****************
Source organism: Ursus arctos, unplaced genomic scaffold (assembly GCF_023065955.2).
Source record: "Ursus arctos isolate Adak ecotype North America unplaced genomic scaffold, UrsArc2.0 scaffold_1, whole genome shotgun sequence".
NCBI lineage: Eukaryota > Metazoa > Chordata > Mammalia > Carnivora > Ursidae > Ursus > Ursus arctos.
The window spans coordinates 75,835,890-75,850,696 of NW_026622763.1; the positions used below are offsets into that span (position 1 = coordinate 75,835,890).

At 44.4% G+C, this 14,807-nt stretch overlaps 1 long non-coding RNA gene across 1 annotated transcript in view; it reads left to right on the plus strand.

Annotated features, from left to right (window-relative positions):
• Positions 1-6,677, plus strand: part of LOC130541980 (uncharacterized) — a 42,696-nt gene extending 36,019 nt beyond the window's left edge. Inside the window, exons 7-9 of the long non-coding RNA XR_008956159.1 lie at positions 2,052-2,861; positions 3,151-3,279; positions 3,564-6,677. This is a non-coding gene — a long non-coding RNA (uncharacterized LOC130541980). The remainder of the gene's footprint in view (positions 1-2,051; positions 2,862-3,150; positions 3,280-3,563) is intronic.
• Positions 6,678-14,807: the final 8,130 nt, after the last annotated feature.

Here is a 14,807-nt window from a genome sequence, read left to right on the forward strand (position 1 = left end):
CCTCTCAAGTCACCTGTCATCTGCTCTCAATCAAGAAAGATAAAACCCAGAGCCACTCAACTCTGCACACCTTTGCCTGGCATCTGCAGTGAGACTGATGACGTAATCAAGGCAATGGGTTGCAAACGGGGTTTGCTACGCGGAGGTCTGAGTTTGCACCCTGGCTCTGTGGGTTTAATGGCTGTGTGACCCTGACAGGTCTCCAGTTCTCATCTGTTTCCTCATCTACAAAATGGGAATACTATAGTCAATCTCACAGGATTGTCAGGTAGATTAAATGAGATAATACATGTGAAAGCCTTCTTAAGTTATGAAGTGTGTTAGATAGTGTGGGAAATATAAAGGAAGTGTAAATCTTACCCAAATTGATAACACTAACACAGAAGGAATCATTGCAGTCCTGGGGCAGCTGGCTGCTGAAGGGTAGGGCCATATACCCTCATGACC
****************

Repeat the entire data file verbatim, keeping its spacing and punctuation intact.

Source organism: Ursus arctos, unplaced genomic scaffold (assembly GCF_023065955.2).
Source record: "Ursus arctos isolate Adak ecotype North America unplaced genomic scaffold, UrsArc2.0 scaffold_1, whole genome shotgun sequence".
NCBI lineage: Eukaryota > Metazoa > Chordata > Mammalia > Carnivora > Ursidae > Ursus > Ursus arctos.
The window spans coordinates 75,835,890-75,850,696 of NW_026622763.1; the positions used below are offsets into that span (position 1 = coordinate 75,835,890).

At 44.4% G+C, this 14,807-nt stretch overlaps 1 long non-coding RNA gene across 1 annotated transcript in view; it reads left to right on the plus strand.

Annotated features, from left to right (window-relative positions):
• Positions 1-6,677, plus strand: part of LOC130541980 (uncharacterized) — a 42,696-nt gene extending 36,019 nt beyond the window's left edge. Inside the window, exons 7-9 of the long non-coding RNA XR_008956159.1 lie at positions 2,052-2,861; positions 3,151-3,279; positions 3,564-6,677. This is a non-coding gene — a long non-coding RNA (uncharacterized LOC130541980). The remainder of the gene's footprint in view (positions 1-2,051; positions 2,862-3,150; positions 3,280-3,563) is intronic.
• Positions 6,678-14,807: the final 8,130 nt, after the last annotated feature.

Here is a 14,807-nt window from a genome sequence, read left to right on the forward strand (position 1 = left end):
CCTCTCAAGTCACCTGTCATCTGCTCTCAATCAAGAAAGATAAAACCCAGAGCCACTCAACTCTGCACACCTTTGCCTGGCATCTGCAGTGAGACTGATGACGTAATCAAGGCAATGGGTTGCAAACGGGGTTTGCTACGCGGAGGTCTGAGTTTGCACCCTGGCTCTGTGGGTTTAATGGCTGTGTGACCCTGACAGGTCTCCAGTTCTCATCTGTTTCCTCATCTACAAAATGGGAATACTATAGTCAATCTCACAGGATTGTCAGGTAGATTAAATGAGATAATACATGTGAAAGCCTTCTTAAGTTATGAAGTGTGTTAGATAGTGTGGGAAATATAAAGGAAGTGTAAATCTTACCCAAATTGATAACACTAACACAGAAGGAATCATTGCAGTCCTGGGGCAGCTGGCTGCTGAAGGGTAGGGCCATATACCCTCATGACC